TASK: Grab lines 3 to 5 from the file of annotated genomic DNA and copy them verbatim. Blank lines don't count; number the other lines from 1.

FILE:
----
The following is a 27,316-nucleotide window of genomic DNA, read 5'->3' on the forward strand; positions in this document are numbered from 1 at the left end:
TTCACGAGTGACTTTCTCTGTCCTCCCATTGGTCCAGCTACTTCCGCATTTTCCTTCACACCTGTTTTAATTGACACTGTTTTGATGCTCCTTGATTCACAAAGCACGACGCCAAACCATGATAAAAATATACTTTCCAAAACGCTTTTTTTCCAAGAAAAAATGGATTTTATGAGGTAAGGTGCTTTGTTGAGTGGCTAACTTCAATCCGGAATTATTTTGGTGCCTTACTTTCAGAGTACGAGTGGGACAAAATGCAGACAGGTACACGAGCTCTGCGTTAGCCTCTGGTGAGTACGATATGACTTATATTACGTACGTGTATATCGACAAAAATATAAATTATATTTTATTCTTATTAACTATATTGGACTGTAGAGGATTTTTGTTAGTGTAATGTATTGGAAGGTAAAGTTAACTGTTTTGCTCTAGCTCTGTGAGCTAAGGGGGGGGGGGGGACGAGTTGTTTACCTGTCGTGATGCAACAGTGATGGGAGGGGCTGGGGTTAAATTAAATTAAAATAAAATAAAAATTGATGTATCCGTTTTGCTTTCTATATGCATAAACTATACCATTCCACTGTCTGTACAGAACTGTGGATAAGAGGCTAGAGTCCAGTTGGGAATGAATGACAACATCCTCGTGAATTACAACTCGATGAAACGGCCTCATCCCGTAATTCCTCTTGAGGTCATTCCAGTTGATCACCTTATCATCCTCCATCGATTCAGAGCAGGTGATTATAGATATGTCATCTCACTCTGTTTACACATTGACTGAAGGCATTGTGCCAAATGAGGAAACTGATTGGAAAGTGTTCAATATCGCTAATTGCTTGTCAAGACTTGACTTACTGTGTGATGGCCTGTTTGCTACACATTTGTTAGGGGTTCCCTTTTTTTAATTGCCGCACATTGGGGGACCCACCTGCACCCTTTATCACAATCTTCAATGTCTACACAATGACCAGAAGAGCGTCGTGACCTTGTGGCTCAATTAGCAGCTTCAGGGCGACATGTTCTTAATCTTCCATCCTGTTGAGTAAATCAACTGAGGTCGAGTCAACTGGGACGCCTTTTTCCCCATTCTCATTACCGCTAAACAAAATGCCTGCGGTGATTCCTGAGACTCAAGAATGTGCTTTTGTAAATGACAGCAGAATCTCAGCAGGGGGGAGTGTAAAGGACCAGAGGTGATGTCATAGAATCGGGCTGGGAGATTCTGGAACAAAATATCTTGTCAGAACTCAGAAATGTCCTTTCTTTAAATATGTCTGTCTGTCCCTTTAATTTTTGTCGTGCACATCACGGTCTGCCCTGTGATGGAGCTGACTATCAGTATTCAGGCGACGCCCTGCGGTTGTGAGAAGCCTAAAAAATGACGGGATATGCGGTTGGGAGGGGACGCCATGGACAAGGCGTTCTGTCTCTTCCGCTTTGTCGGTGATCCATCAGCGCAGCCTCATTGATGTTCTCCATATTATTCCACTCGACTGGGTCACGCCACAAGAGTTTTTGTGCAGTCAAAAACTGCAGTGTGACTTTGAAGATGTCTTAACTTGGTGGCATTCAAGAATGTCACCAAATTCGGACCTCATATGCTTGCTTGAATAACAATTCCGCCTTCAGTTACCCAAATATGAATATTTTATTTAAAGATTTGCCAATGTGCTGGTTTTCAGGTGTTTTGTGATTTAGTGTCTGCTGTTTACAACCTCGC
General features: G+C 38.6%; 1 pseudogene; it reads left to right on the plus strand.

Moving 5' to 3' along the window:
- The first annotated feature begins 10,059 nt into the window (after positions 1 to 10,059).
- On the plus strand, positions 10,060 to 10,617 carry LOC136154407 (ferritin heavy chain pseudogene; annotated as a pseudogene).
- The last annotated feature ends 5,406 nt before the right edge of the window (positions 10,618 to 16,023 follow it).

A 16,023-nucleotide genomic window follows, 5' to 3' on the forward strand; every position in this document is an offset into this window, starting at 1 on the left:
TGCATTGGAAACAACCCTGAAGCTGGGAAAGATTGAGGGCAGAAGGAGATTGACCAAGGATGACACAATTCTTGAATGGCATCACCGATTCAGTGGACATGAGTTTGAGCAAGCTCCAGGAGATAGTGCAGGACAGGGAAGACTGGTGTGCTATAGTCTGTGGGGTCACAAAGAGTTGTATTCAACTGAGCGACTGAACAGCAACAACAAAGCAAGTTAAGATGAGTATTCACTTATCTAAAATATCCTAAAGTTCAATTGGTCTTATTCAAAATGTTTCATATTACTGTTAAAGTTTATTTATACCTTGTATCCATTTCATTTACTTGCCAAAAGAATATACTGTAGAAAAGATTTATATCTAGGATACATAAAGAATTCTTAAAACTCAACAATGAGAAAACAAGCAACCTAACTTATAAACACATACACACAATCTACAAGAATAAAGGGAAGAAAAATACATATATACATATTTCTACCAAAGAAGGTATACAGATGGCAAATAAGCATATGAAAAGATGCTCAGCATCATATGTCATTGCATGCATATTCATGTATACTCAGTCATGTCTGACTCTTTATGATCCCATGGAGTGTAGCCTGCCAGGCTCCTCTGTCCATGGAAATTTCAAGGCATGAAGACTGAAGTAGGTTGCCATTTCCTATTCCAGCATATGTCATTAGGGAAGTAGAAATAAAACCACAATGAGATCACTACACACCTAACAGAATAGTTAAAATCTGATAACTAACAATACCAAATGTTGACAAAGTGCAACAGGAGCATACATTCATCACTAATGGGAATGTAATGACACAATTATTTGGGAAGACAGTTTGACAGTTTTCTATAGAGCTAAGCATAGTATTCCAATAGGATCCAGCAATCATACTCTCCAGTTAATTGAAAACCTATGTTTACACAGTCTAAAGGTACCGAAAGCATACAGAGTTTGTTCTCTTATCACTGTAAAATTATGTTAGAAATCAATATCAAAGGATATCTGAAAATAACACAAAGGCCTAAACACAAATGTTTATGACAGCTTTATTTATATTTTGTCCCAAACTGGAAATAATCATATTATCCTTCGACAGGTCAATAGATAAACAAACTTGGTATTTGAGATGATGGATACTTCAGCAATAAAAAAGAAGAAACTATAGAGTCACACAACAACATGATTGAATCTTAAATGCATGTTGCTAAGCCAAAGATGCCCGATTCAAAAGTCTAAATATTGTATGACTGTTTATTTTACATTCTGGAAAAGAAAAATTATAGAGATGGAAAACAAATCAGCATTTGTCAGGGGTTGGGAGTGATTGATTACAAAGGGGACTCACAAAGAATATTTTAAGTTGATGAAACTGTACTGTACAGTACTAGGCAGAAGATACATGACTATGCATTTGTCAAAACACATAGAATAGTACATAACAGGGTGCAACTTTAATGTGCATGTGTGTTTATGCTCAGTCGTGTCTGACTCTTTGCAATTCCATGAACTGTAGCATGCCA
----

General features: G+C 38.6%; 1 pseudogene; it reads left to right on the plus strand.

Moving 5' to 3' along the window:
- The first annotated feature begins 10,059 nt into the window (after positions 1 to 10,059).